So, how should we respond to temptation? We must know and hold fast to the Word of God. When Satan tempted Jesus in the wilderness, the Devil again tried to muddle God’s Word, as he did with the woman in the garden. But Jesus not only knew the Scripture, He clung to it—and sent the Devil packing (Matthew 4:1-11).

The best way to counter temptation’s tug is to choose to do what’s right. James 4:7 gives the strategy, “Submit therefore to God. Resist the devil and he will flee from you.” A number of other great verses include: Ephesians 6:10-18; 1 John 4:4; Matthew 6:13; Matthew 26:41; Romans 6:1-14; Galatians 5:16; 1 Corinthians 10:13.

Mark it down as a fact: We will always struggle with temptation in this life. But God has not left us alone in the struggle. We cannot cast out temptation. But we can resist.

We have a great opportunity to glorify Christ by responding with faithfulness in the face of every evil enticement.

Taken from Wayne Stiles, “The Devil Made Me Do It?” Insights (July 2005): 1-2. Copyright © 2005 by Insight for Living. All rights reserved worldwide. Snake photo by Ltshears. “The Temptation of Christ” painting by Ary Scheffer, 1854. Public domain.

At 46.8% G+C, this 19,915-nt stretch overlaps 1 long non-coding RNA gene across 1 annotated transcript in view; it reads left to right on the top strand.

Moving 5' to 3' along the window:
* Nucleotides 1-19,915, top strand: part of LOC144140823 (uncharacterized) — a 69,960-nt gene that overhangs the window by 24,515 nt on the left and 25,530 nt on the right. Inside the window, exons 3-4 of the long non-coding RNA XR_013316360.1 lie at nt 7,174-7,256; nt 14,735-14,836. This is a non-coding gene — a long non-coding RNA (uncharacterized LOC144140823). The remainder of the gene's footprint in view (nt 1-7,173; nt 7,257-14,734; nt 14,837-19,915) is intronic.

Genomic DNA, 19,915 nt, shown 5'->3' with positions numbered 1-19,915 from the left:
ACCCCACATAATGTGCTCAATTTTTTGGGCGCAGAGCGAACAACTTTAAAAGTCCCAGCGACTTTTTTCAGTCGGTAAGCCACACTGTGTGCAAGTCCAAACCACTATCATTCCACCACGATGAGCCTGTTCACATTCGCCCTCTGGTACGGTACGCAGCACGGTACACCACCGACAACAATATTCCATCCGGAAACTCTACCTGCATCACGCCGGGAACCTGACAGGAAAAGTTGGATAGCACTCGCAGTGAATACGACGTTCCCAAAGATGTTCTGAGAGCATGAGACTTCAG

The Holy Spirit of Christmas Past [Podcast]

Luke 1:26-38

When God wants to impact our lives today, He uses His Holy Spirit.

Just as occurred that first Christmas, with the Holy Spirit “coming upon” Mary, so the Spirit of God has come upon believers today,  empowering them to respond as Mary did– with obedience and faith.

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Israel Tour Day 5—The Southern Steps and Western Wall of the Temple Mount

We arrived in the holy city last evening to the strains of “Jerusalem, Jerusalem, lift up your gates and sing!” blasting through our bus’ loudspeakers.

Coming through the tunnel and seeing the Temple Mount for the first time causes various reactions from those on the bus.

Tears. Cameras clicking. Eyes fixed. Jaws agape. Sniffles. Shouts. And smiles.

I enjoy watching people’s responses. They are always moved at the first sight of Jerusalem . . . yet in so many different ways.